Lost in transition - An international project on vulnerability and risk factors in health care transitions
Researchers Professor Philip Moons and Dr Ewa-Lena Bratt, in cooperation with a research team at Cape Town University in South Africa, are currently conducting a research project "Resolving the role of healthcare system factors for the care gaps in adolescents with complex chronic conditions: An international, multilevel study".
The research project targets patients which chronic conditions stemming from childhood and their transition from paediatric to adult health care. There are two dimensions to this transition, partly it concerns the transition from being a child or youth into adulthood. The other part is the actual transfer from one health care unit to another, being paediatrics to adult care. According to Professor Moons, this can be a very vulnerable shift. Many patients who need continuous follow-ups for their condition, are at risk of falling behind in the process of transition between different health institutions. This has been known to happen in many chronic conditions and prior research indicated that this risk is more prevalent regarding congenital heart disease. Data from Sweden are lacking to date.
Dr Bratt has previously received funding to conduct research on the lack of follow-ups for this particular group of patients in Sweden. By investigating multiple regions in Sweden, she aims to identify which risk factors determine the outcome of each patient’s risk of missing out the follow-ups. These potential risk factors will be studied not only on a personal level, but also on the hospital level and the health care system level.
A multilevel study
The study will be carried out during three years and will target three levels. Part of it will investigate individuals, where data will be collected about age, sex, level of education, geographic distance to the outpatient clinic and the degree of complexity of the diagnosis. The second level is the one of the hospital- related factors. Access to adequately trained medical staff, technical equipment, the composition of the health care teams and how much training the staff receive yearly. Thirdly, the healthcare system level will be examined. On this level, the international comparison between systems may provide a lot of information.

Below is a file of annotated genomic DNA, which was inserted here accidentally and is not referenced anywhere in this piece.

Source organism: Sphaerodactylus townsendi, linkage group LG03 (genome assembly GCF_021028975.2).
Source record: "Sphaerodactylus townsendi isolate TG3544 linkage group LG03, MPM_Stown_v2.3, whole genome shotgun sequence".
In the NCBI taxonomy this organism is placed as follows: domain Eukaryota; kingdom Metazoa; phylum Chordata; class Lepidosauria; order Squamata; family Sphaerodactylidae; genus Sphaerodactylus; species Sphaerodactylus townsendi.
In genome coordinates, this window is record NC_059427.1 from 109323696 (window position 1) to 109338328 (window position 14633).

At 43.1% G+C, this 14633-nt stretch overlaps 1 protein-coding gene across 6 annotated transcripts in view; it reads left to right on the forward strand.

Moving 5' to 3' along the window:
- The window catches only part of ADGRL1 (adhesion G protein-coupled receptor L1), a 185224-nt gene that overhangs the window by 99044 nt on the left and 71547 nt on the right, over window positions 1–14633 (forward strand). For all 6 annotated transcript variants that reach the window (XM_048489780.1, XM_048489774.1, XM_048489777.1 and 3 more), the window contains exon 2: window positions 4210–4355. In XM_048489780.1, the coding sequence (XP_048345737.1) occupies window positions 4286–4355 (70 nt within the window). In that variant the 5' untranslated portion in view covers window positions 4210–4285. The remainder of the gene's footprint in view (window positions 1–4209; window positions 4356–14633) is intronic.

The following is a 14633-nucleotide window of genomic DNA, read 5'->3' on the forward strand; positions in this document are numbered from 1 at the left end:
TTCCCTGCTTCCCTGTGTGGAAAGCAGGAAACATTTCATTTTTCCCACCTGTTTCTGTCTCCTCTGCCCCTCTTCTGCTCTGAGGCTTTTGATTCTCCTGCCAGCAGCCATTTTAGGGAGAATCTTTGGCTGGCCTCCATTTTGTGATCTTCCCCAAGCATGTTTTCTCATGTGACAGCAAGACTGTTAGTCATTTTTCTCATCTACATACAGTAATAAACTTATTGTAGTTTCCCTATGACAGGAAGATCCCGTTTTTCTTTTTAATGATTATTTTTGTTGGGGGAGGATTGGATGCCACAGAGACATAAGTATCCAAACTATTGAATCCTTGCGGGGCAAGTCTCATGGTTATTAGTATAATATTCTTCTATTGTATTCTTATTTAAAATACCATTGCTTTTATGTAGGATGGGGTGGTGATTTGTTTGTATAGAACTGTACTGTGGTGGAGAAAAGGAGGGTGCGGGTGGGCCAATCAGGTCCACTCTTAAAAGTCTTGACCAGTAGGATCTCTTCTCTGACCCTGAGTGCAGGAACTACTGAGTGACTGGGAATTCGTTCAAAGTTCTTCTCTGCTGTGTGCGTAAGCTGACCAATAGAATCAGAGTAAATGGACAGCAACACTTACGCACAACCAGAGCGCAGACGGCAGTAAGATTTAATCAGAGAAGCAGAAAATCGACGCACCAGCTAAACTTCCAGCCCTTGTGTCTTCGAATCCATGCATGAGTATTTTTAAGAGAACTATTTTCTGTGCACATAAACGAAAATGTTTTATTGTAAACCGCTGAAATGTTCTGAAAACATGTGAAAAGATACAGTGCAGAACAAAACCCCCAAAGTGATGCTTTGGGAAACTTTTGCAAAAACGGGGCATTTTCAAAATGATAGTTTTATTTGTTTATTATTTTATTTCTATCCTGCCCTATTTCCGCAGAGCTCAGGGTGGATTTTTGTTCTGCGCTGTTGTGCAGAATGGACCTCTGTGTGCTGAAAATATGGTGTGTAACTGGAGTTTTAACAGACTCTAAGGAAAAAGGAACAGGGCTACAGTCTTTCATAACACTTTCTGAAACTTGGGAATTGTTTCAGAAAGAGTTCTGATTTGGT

-Conducting the study in cooperation with South Africa may bring much insight based on the assumption that the health care systems of the two countries differ a lot according to Philip and Ewa-Lena.
The people included in the study will be contacted and interviewed about why they are, or are not under monitoring for their condition. On a group level, differences of morbidity, mortality and health care consumption between those who are under follow-up and those that are not will also be analysed.
Although the project's vantage point has been congenital heart disease, the researchers aspire to gain knowledge of chronic conditions in general.
-South African cardiologists have a lot of experience of rheumatic heart disease which has been a relatively rare condition in the Western world, but now with the increased immigration, could become significantly more prevalent in Sweden. Cooperation with South Africa thus provides opportunities for mutual learning and hopefully positive synergies says Philip Moons.
-This study will hopefully contribute to increasing the rate of patients in adequate follow-up and awareness of how to build health systems that minimise risk factors for failure. That way we can prioritize resources in a way that captures all individuals says Philip Moons. - Both clinicians, hospital administrators and policy makers may benefit from this study, he continues. It is also crucial to broaden horizons and learn more about global health and not just focus on our immediate surroundings.